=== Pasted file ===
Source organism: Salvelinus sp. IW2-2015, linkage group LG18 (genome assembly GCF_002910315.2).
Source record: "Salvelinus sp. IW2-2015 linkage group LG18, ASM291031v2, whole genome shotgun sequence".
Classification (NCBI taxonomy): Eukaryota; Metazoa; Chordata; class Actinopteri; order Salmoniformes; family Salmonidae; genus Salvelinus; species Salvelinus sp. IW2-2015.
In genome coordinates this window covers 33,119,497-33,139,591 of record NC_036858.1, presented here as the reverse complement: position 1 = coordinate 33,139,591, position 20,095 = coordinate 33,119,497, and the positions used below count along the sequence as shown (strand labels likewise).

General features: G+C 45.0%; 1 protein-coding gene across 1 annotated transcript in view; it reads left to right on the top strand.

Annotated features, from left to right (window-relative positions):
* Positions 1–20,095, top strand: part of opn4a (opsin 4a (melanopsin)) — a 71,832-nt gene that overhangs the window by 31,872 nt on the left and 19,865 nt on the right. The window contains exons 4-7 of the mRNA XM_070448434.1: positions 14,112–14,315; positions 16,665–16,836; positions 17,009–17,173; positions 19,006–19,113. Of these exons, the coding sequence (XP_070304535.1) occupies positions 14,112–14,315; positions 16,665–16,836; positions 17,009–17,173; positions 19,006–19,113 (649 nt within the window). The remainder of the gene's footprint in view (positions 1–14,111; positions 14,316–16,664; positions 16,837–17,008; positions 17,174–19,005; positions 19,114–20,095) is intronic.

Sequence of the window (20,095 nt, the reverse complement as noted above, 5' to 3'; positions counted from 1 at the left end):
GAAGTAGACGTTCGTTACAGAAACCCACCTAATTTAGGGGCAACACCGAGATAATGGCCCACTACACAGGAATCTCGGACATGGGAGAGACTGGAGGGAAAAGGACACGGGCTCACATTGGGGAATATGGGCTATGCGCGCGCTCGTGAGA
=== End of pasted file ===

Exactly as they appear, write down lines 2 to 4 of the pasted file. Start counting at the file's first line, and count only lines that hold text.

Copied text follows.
Source record: "Salvelinus sp. IW2-2015 linkage group LG18, ASM291031v2, whole genome shotgun sequence".
Classification (NCBI taxonomy): Eukaryota; Metazoa; Chordata; class Actinopteri; order Salmoniformes; family Salmonidae; genus Salvelinus; species Salvelinus sp. IW2-2015.
In genome coordinates this window covers 33,119,497-33,139,591 of record NC_036858.1, presented here as the reverse complement: position 1 = coordinate 33,139,591, position 20,095 = coordinate 33,119,497, and the positions used below count along the sequence as shown (strand labels likewise).